7. Tony Finau: Finau has the length to handle the difficult demands of the South Course, and his results have gotten progressively better each time around: T-24 in 2015, T-18 in 2016 and T-4 last year. Finau is coming off the best season of his career, one that included a trip to the Tour Championship, and he put together four solid rounds at the Sony Open earlier this month.

8. Charles Howell III: Howell is no stranger to West Coast golf, and his record at this event since 2013 includes three top-10 finishes highlighted by last year's runner-up showing. Howell chased a T-32 finish in Hawaii with a T-20 finish last week in Palm Springs, his fourth top-20 finish this season.

9. Marc Leishman: Leishman was twice a runner-up at this event, first in 2010 and again in 2014, and he finished T-20 last year. The Aussie is coming off a season that included two wins, and he has amassed five top-10s in his last eight worldwide starts dating back to the Dell Technologies Championship in September.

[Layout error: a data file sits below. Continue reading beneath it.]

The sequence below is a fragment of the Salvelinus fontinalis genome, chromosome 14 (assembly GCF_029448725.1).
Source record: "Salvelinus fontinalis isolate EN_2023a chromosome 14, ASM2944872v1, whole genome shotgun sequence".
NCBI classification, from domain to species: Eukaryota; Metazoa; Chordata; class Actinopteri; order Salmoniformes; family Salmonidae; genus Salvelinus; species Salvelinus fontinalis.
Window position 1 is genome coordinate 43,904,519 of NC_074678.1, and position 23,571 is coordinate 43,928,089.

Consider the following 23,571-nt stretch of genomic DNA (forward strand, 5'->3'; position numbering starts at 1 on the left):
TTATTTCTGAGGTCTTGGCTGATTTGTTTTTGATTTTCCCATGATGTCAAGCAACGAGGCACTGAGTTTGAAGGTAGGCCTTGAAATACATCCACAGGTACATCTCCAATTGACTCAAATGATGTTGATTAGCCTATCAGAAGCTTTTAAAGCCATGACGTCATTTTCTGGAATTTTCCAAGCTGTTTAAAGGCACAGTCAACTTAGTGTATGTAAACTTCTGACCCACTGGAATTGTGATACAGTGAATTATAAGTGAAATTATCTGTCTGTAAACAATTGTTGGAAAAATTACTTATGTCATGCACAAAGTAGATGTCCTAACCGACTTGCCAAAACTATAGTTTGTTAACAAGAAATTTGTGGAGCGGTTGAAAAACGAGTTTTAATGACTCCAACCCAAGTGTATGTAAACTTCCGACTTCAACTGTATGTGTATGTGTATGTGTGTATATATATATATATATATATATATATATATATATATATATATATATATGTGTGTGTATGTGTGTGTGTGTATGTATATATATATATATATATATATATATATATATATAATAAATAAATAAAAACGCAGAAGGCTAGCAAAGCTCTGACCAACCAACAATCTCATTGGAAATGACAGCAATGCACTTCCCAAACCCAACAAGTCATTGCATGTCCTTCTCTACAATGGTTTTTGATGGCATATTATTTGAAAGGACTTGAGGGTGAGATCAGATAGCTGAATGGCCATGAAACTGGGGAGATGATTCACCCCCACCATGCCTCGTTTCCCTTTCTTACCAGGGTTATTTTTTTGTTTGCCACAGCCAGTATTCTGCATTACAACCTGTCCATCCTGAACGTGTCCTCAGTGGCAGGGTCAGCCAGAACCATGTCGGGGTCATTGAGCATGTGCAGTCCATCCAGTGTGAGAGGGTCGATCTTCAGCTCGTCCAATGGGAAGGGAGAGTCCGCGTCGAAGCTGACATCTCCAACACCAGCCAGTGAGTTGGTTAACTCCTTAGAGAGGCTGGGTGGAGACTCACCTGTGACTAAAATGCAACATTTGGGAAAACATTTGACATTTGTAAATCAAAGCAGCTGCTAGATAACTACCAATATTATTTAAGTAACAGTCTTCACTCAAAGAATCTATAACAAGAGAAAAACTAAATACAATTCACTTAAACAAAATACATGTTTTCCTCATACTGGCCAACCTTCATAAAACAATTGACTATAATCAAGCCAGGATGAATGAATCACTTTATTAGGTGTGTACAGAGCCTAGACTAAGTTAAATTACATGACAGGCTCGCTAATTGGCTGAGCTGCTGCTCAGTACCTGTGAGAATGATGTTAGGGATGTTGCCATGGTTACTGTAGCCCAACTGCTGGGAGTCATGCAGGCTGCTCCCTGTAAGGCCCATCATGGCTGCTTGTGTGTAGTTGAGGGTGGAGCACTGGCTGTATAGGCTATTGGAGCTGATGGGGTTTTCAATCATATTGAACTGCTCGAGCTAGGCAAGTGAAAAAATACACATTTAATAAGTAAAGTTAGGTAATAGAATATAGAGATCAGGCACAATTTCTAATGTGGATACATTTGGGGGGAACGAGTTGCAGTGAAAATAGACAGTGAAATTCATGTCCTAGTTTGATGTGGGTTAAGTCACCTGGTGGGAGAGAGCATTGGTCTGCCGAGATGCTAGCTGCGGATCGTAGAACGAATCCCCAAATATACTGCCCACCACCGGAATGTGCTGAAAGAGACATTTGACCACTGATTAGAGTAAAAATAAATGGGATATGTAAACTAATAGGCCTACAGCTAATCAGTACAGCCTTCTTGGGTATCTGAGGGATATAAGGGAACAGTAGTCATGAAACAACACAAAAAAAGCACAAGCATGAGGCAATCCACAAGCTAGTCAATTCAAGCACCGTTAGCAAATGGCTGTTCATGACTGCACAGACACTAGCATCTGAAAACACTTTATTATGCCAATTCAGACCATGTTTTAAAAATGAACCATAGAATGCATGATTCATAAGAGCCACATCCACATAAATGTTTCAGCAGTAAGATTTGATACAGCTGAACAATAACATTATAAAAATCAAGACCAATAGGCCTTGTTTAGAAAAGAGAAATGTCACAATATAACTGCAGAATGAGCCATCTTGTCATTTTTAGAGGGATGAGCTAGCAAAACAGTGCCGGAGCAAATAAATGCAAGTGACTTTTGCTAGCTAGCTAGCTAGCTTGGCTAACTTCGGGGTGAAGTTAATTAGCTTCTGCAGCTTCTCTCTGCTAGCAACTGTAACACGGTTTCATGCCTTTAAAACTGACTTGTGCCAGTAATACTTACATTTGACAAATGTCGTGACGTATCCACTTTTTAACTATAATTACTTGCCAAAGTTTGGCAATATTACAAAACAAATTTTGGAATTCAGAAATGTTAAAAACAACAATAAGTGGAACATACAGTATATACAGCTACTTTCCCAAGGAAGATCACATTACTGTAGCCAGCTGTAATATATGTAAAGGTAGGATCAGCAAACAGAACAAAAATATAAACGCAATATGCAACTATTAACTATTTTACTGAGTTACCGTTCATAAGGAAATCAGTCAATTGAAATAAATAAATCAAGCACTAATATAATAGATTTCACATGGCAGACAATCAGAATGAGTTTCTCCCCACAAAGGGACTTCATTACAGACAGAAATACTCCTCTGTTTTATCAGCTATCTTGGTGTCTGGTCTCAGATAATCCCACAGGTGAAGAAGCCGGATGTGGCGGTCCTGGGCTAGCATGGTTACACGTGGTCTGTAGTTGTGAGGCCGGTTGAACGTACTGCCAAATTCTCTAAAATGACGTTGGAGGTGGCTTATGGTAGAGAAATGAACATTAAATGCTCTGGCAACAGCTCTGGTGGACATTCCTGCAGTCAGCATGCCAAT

10. Gary Woodland: Woodland played in the final group at this event in 2014 before tying for 10th, and he was one shot off the lead entering the final round in 2016 before Mother Nature blew the entire field sideways. Still, the veteran has three top-20s in his last four trips to San Diego and finished T-7 two weeks ago in Honolulu.

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Davis on distance: Not 'necessarily good for the game'

By Will GrayJanuary 23, 2018, 6:28 pm

It's a new year, but USGA executive Mike Davis hasn't changed his views on the growing debate over distance.